On Australian Shores: Survivor Stories
[by Dr Magali McDuffie]
Dr Anne Poelina. Image: supplied
On Australian Shores: Survivor Stories is a new documentary which has just been released under a CC-BY-4.0 Educational License: https://www.youtube.com/watch?v=Hca49QyiTvI, meaning it can be screened, reshared and distributed by anyone as long as the authors are acknowledged.
In the 1970s and 1980s, Kimberley Aboriginal workers were involved in weed spraying campaigns organised by the Agricultural Protection Board of Western Australia. They received no training or protection equipment. They were told the chemicals they were mixing and spraying by hand were safe to use. Unbeknownst to them, they were spraying a mixture of 2,4,5-T and 2,4-D - the two components of Agent Orange.
Many healthy young Aboriginal men died in their thirties and forties, leaving behind heartbroken parents, partners, siblings, children, and communities. But the impact was not limited to them. The toxins they were spraying affected their wives, who suffered miscarriages and could not have children, and their own children, who were in contact with their clothes. Auntie Lena Buckle, from Derby, lost a daughter, a son, and a grandson. Many of the survivors today have suffered cancers and other conditions. Many of their grandchildren are also affected, some born with malformations. Senior Nyikina Elder Lucy Marshall AM campaigned for the victims of Agent Orange in the Kimberley for most of her life - she received an Order of Australia Medal for her tireless efforts. She passed away last year, without the answers she was seeking, having lost a son, a grandson, and a nephew. Some of her son's organs are still held in a facility in Perth - against Aboriginal cultural protocols.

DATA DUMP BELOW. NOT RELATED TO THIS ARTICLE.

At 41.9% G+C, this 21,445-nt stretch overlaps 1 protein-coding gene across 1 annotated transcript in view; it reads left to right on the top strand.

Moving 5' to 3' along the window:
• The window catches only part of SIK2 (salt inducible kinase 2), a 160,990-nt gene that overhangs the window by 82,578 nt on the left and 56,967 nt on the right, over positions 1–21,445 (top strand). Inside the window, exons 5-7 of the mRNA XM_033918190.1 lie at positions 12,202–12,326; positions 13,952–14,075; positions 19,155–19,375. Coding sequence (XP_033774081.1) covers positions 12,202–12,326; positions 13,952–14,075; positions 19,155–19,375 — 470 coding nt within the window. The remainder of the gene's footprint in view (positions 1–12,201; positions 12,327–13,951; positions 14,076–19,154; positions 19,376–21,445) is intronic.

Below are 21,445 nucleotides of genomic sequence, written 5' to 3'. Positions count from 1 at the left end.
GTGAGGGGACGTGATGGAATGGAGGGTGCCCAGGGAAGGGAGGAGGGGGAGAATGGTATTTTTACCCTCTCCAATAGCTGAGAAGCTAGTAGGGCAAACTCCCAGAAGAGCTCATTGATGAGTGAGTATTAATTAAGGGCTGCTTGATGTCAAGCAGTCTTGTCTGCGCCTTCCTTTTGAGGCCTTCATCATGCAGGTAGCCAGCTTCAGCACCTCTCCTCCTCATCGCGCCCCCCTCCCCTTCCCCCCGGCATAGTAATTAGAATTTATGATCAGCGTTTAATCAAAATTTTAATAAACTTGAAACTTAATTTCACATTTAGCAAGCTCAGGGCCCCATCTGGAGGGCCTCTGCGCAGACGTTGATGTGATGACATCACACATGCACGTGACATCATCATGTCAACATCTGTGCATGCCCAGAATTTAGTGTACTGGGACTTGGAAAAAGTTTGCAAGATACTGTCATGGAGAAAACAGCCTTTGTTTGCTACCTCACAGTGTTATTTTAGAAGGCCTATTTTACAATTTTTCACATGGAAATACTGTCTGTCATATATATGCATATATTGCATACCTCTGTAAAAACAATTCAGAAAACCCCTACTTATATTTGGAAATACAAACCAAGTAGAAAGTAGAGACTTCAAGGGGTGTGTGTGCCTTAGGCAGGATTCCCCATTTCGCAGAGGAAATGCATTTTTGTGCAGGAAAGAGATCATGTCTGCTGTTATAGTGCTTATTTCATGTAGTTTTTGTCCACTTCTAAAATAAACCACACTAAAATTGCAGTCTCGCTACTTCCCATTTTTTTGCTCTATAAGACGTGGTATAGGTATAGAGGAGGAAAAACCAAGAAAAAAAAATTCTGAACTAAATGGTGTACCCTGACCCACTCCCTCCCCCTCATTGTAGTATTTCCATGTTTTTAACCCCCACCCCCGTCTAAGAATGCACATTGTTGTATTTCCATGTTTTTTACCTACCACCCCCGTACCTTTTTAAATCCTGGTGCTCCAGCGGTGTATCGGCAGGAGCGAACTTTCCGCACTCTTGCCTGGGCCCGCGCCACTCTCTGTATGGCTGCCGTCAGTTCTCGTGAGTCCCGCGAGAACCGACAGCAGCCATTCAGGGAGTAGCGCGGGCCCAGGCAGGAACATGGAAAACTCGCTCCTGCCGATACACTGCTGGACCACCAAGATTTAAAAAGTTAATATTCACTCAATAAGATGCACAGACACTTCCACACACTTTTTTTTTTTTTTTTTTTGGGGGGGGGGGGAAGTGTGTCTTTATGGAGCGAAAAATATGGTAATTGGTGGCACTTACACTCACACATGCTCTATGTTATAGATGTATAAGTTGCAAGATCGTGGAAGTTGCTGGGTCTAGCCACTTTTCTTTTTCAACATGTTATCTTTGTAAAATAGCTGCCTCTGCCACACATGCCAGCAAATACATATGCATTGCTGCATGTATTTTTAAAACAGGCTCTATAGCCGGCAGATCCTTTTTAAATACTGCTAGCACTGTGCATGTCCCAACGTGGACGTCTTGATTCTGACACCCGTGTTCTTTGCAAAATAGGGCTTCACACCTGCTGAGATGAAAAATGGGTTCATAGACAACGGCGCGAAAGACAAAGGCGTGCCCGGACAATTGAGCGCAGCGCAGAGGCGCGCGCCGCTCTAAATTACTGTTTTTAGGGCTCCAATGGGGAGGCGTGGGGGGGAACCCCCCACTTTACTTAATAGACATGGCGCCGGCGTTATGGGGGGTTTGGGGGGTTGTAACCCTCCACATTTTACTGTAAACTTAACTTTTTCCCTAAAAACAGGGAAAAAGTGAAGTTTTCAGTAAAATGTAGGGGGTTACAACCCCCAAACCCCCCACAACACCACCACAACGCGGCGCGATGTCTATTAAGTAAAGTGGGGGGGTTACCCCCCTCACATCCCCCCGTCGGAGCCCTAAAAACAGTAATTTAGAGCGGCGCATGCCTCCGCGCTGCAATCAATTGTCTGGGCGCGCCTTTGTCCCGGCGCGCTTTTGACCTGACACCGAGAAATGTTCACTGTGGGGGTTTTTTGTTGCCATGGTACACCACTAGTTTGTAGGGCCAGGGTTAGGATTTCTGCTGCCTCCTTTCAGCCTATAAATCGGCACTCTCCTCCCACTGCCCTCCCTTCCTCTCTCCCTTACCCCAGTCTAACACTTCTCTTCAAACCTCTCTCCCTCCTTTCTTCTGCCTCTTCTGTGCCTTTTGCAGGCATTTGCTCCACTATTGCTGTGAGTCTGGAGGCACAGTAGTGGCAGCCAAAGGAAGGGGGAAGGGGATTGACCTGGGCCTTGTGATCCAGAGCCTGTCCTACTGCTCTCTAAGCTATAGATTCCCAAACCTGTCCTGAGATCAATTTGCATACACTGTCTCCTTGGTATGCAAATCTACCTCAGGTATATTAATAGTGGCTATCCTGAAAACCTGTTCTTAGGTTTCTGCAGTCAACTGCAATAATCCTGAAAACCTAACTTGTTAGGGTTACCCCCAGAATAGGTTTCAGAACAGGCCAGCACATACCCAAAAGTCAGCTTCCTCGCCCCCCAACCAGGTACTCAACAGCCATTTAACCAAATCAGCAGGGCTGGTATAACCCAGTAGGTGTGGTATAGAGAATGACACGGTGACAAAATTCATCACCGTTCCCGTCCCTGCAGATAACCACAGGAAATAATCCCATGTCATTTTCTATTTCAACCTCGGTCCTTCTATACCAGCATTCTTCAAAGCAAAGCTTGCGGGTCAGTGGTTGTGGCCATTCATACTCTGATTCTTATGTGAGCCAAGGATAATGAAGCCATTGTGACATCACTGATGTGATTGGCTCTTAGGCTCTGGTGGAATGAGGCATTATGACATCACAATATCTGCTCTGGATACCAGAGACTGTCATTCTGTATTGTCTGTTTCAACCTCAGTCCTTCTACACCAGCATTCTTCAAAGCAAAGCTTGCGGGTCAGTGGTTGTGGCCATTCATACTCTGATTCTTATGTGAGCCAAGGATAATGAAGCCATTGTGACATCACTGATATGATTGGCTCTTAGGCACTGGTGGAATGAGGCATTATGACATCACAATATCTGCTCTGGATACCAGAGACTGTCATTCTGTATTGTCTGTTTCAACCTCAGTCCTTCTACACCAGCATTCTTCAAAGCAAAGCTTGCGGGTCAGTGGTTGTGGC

Two government enquiries were held in 2003 and 2004. Cancer sufferers were promised compensation - none of the other ailments or deaths were attributed to the use of Agent Orange. The ABC covered the story in a 2014 Four Corners Programme (Chemical Time Bomb). Repeated calls for compensation and recognition of the victims have fallen on deaf ears, due to the statute of limitations.
Burrinunga residents hope for help to repair their dangerously run-down housing
[Erin Parke, ABC]
Community leaders say the situation at the Burrinunga community in northern Western Australia demonstrates the failure of successive governments to deliver on promised improvements to living conditions at so-called Aboriginal reserves.
Lack of air conditioning in Roebourne prison cells could breach human rights
[Laura Birch, ABC]
The Aboriginal Legal Service of Western Australia says the lack of air conditioning at Roebourne Regional Prison could breach international human rights conventions, and it is considering a formal complaint.
Ash Barty donates Wimbledon championship outfit to National Museum of Australia
[by Joss McAlpin]
Barty’s white Fila ‘Trailblazer’ outfit features a laser-cut scalloped hem and floral design, paying tribute to Goolagong Cawley’s 1972 white dress with blue trim designed by Ted Tinling, who revolutionised tennis fashion and created the scalloped trim that featured on many of Goolagong’s dresses, including the one she wore in 1971.